LePage scolds lawmakers in letter saying he would meet with them

In a stark departure from past practice, Gov. Paul LePage has kicked off the new legislative session with a personal visit to a legislative committee and he intends to do more — maybe.

LePage limits his appearances before committees to high-stakes issues, and those visits became even more infrequent after Democrat Dawn Hill, then Senate chairwoman of the Appropriations Committee, would not let him speak during a 2013 budget committee meeting.

That “not on speaking terms” impasse escalated last year, when LePage declined to deliver a State of the State speech to legislators, instead sending a scathing letter that labeled some of them socialists.

The Republican governor also at times has discouraged or forbidden commissioners and top administration officials from speaking to legislative committees, sometimes for months on end.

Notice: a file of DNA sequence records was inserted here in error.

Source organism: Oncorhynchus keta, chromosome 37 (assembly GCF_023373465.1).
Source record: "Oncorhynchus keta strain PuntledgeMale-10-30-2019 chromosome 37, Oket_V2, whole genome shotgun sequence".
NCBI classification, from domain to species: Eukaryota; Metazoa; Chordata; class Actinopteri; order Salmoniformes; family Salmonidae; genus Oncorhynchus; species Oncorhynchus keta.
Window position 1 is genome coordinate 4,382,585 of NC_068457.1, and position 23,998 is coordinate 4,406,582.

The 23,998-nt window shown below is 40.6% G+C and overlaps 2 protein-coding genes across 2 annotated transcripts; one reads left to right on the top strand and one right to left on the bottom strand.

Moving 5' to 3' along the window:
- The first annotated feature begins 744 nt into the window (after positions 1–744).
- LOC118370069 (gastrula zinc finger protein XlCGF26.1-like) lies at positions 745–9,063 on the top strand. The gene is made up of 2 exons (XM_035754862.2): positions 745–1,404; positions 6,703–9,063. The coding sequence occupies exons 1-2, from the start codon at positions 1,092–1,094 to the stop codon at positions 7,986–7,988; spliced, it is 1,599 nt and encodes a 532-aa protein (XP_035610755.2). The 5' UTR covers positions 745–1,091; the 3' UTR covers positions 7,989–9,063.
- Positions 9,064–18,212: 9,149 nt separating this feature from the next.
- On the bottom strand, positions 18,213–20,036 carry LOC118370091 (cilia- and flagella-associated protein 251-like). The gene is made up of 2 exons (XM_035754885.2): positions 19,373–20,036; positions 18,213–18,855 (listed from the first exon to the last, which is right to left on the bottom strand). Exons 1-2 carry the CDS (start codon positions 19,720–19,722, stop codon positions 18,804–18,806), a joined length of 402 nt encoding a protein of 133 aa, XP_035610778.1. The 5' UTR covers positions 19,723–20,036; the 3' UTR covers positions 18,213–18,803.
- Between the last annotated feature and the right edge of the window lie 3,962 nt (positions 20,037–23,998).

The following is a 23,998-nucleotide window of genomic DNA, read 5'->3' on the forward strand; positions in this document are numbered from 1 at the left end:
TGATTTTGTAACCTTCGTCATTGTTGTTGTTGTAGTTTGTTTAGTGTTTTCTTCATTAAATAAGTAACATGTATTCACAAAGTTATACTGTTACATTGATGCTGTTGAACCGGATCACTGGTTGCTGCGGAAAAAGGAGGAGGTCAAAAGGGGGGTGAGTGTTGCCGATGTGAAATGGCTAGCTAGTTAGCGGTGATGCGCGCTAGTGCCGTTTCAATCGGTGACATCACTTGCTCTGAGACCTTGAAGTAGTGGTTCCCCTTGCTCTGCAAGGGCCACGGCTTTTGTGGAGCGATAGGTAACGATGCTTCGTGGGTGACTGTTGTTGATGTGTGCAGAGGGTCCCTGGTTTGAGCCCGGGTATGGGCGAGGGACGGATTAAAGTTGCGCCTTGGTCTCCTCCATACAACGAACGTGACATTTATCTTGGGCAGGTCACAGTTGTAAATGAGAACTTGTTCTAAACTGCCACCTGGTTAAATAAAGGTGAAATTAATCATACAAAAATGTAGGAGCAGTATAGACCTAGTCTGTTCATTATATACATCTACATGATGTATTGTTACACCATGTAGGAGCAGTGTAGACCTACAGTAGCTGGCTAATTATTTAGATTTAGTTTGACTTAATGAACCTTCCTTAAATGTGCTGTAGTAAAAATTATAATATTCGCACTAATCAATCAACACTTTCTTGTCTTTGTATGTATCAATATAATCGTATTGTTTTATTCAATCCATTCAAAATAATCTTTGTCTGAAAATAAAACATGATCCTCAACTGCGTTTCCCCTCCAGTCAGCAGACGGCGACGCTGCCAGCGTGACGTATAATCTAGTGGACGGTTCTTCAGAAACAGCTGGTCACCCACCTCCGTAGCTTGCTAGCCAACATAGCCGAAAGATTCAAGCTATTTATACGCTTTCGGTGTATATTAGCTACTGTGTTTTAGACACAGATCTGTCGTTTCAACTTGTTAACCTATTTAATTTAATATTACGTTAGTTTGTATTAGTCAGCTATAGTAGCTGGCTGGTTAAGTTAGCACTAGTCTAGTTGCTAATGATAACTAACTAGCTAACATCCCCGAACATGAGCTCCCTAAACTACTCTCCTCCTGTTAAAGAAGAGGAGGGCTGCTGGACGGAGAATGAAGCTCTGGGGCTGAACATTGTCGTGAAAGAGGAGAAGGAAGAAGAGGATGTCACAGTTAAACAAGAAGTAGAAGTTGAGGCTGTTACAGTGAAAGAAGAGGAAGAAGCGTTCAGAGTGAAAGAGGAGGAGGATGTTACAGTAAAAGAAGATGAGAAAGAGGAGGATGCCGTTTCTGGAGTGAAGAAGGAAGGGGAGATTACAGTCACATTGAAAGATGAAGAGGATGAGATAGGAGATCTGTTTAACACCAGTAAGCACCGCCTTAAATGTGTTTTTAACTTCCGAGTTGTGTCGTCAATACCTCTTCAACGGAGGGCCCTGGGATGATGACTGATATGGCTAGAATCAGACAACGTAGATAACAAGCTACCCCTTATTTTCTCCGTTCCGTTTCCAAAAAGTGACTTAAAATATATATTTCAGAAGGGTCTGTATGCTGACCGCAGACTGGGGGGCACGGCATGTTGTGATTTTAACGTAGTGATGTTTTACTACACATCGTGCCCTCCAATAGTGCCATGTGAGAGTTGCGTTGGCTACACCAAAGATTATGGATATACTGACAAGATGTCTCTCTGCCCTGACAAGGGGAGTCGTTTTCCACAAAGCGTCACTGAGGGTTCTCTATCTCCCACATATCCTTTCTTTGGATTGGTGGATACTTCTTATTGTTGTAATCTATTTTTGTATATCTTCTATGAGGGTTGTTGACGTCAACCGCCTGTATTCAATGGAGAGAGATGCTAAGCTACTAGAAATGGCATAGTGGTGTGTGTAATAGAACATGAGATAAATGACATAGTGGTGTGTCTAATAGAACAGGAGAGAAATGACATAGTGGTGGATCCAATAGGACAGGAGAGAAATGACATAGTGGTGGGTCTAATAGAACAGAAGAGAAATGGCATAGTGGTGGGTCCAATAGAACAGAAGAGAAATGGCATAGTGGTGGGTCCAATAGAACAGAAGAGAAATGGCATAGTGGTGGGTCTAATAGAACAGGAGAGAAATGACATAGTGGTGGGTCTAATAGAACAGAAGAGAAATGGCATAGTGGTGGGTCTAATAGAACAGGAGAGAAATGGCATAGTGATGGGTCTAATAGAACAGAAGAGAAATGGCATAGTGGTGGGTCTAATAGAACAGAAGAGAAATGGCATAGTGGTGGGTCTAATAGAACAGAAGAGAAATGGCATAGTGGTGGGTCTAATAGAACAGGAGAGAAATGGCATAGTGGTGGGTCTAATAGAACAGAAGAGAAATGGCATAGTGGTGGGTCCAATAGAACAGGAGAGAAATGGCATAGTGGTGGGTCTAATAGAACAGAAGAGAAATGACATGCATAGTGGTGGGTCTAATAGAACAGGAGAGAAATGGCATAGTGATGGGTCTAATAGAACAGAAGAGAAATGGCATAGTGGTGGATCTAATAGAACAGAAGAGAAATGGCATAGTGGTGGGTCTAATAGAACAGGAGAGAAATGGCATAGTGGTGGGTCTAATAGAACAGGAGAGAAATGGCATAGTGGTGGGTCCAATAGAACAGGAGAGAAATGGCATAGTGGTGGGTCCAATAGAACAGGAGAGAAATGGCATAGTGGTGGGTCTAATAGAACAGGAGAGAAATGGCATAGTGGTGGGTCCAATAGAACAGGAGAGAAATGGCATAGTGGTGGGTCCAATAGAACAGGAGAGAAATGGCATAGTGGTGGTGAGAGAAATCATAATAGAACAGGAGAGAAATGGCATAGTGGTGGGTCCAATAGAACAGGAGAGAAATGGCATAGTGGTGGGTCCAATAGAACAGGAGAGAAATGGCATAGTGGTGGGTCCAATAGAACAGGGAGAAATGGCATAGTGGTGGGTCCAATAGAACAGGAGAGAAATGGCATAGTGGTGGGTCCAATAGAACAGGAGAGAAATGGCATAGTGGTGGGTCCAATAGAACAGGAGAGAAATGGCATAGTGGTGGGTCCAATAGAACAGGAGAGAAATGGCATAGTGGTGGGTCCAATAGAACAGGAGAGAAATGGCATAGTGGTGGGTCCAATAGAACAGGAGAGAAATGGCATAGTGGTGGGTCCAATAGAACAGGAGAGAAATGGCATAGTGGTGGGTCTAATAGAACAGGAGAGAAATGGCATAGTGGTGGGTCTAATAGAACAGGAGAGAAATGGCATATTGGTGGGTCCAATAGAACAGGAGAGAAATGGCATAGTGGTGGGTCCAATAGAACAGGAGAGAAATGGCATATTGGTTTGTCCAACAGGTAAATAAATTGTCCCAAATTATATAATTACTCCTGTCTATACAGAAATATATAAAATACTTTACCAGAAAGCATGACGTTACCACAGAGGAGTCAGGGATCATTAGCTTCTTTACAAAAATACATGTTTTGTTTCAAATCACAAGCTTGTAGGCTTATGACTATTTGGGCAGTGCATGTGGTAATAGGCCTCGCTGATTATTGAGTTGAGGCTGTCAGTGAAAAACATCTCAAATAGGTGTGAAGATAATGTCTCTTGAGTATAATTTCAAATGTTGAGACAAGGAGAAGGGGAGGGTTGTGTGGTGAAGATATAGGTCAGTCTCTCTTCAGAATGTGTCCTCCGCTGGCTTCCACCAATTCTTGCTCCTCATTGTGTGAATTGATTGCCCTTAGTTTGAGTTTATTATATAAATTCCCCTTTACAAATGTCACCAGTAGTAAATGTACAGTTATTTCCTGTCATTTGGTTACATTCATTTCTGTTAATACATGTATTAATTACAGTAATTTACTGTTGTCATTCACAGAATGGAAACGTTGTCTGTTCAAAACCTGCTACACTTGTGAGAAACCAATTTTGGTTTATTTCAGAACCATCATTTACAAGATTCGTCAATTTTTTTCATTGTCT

This year marks a departure from that so far. In addition to executive branch members being present at some early committee hearings of the new Legislature, LePage attended an Appropriations Committee meeting Wednesday morning. I wasn’t there but lawmakers said he discussed some of the elements in his supplemental budget proposal.

According to an undated letter LePage wrote to chairs of the budget and health and human services committees, the governor has offered to attend an upcoming committee hearing to discuss his controversial proposal to build a forensic mental health unit in Bangor, on state land near the Dorothea Dix Psychiatric Center. LePage originally planned for the facility, which he intends to contract with a private entity to run, to be built in Augusta but changed course after encountering resistance from Democratic lawmakers who refused to sign off without public legislative hearings.